Homogenization valve systems are typically classified as high energy devices. Fluid to be processed is pumped under very high pressure through a narrow-gap valve into a lower pressure environment. The pressure gradients across the valve and the resulting turbulence and cavitations act to break-up any particles in the fluid. These valve systems are most commonly used in milk homogenization and can yield average particle size range from about 0.01 μm to about 1 μm. At the other end of the spectrum are high shear mixer systems classified as low energy devices. These systems usually have paddles or fluid rotors that turn at high speed in a reservoir of fluid to be processed, which in many of the more common applications is a food product. These systems are usually used when average particle, globule, or bubble, sizes of greater than 20 microns are acceptable in the processed fluid.
Between low energy—high shear mixers and homogenization valve systems, in terms of the mixing energy density delivered to the fluid, are colloid mills, which are classified as intermediate energy devices. The typical colloid mill configuration includes a conical or disk rotor that is separated from a complementary, liquid-cooled stator by a closely-controlled rotor-stator gap, which is maybe between 0.025 mm and 10.0 mm. Rotors are usually driven by an electric motor through a direct drive or belt mechanism. Many colloid mills, with proper adjustment, can achieve average particle, or bubble, sizes of about 0.01 μm to about 25 μm in the processed fluid. These capabilities render colloid mills appropriate for a variety of applications including colloid and oil/water-based emulsion processing such as that required for cosmetics, mayonnaise, silicone/silver amalgam formation, or roofing-tar mixing.
An approximation of energy input into the fluid (kW/L/min) can be made by measuring the motor energy (kW) and fluid output (L/min). In embodiments, the energy expenditure of a high shear device is greater than 1000 W/m3. In embodiments, the energy expenditure is in the range of from about 3000 W/m3 to about 7500 W/m3. The shear rate generated in a high shear device may be greater than 20,000 s−1. In embodiments, the shear rate generated is in the range of from 20,000 s−1 to 100,000 s−1.
Tip speed is the velocity (m/sec) associated with the end of one or more revolving elements that is transmitting energy to the reactants. Tip speed, for a rotating element, is the circumferential distance traveled by the tip of the rotor per unit of time, and is generally defined by the equation V (m/sec)=π·D·n, where V is the tip speed, D is the diameter of the rotor, in meters, and n is the rotational speed of the rotor, in revolutions per second. Tip speed is thus a function of the rotor diameter and the rotation rate. Also, tip speed may be calculated by multiplying the circumferential distance transcribed by the rotor tip, 2πR, where R is the radius of the rotor (meters, for example) times the frequency of revolution (for example revolutions (meters, for example) times the frequency of revolution (for example revolutions per minute, rpm).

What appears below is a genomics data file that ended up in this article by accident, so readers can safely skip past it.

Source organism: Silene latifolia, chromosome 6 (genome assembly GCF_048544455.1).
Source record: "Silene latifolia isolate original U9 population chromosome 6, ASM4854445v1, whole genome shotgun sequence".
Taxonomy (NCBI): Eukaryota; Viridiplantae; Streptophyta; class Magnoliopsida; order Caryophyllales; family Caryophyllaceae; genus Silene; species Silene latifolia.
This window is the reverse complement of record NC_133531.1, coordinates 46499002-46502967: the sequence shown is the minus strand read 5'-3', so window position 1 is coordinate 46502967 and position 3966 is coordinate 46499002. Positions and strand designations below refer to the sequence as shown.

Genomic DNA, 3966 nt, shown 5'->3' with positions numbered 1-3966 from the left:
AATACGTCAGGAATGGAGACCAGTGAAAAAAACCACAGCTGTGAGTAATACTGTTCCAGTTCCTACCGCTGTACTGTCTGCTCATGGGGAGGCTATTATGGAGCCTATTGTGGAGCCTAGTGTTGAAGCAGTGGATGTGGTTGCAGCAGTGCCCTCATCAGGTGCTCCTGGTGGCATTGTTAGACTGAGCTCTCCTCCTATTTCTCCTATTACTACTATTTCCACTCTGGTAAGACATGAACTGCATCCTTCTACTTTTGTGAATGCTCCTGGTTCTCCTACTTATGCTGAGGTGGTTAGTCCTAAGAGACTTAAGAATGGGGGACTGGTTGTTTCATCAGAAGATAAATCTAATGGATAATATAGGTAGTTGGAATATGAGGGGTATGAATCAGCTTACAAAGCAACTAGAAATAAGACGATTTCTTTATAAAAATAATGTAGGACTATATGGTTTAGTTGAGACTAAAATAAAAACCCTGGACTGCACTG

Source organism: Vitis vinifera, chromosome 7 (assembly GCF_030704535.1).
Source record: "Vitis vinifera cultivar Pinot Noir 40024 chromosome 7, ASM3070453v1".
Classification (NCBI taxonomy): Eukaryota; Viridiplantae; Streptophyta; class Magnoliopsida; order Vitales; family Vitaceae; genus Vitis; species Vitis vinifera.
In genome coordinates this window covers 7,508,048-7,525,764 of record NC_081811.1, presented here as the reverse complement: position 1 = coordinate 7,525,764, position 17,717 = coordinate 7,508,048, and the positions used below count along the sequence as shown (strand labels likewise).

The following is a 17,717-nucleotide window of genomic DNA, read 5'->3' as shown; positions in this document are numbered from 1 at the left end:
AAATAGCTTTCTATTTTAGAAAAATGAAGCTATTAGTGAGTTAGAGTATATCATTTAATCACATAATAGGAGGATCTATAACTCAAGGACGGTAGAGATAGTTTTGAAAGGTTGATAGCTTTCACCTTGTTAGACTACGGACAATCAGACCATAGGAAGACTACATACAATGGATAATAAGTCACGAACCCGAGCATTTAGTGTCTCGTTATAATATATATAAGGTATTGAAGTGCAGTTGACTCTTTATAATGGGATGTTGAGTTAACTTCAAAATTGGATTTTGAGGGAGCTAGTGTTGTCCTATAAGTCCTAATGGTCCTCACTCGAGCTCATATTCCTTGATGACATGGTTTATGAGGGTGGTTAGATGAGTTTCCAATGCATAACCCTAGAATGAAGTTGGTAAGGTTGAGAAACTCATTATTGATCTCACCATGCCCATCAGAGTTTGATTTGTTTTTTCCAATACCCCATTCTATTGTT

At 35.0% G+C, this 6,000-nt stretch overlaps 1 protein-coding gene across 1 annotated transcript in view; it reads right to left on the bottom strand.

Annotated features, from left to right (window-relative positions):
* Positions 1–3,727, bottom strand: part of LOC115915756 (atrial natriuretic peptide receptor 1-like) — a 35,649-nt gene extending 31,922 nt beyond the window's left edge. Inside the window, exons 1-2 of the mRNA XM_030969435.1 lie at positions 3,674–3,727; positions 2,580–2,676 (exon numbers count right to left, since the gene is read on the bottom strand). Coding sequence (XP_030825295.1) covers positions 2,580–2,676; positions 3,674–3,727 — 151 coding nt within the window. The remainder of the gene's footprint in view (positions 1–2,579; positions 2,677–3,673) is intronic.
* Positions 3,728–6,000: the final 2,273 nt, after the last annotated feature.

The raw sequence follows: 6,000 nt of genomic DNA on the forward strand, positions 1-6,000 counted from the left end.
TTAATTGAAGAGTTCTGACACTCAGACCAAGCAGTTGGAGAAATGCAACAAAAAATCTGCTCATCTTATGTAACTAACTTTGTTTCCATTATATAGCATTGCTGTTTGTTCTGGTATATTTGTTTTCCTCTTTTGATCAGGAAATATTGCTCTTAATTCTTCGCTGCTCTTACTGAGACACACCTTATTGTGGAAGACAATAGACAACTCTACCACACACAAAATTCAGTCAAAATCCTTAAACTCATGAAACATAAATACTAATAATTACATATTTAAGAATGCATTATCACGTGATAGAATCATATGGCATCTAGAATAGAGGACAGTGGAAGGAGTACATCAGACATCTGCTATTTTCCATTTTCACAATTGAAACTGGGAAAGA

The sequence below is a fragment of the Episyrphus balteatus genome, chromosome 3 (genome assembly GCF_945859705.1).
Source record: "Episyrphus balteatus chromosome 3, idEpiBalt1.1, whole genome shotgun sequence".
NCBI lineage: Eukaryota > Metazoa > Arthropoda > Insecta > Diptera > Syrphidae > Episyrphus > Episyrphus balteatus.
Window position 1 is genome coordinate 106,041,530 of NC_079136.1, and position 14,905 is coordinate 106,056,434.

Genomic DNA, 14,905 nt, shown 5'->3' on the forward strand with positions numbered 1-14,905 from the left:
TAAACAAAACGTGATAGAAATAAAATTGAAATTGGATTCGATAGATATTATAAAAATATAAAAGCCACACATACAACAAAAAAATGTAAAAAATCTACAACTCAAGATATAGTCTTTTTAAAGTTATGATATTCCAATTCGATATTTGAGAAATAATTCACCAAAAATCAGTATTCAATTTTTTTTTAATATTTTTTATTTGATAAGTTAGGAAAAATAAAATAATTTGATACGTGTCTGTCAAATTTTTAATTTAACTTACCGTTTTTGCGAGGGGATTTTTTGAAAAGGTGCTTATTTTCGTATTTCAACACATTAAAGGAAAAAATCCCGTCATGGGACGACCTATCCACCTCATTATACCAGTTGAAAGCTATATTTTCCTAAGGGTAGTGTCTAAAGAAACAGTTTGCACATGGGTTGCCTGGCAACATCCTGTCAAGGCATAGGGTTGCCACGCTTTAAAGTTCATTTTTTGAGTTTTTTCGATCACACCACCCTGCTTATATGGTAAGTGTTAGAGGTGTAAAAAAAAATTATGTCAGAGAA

For colloid mills, typical tip speeds are in excess of 23 m/sec (4500 ft/min) and can exceed 40 m/sec (7900 ft/min). For the purpose of the present disclosure the term ‘high shear’ refers to mechanical rotor-stator devices, such as mills or mixers, that are capable of tip speeds in excess of 5 m/sec (1000 ft/min) and require an external mechanically driven power device to drive energy into the stream of products to be reacted. A high shear device combines high tip speeds with a very small shear gap to produce significant friction on the material being processed. Accordingly, a local pressure in the range of about 1000 MPa (about 145,000 psi) to about 1050 MPa (152,300 psi) and elevated temperatures at the tip of the shear mixer are produced during operation. In certain embodiments, the local pressure is at least about 1034 MPa (about 150,000 psi). The local pressure further depends on the tip speed, fluid viscosity, and the rotor-stator gap during operation.
Referring now to
The first generator 220 comprises rotor 222 and stator 227. The second generator 230 comprises rotor 223, and stator 228; the third generator comprises rotor 224 and stator 229. For each generator 220, 230, 240 the rotor is rotatably driven by input 250. The generators 220, 230, 240 rotate about axis 260 in rotational direction 265. Stator 227 is fixably coupled to the high shear device wall 255.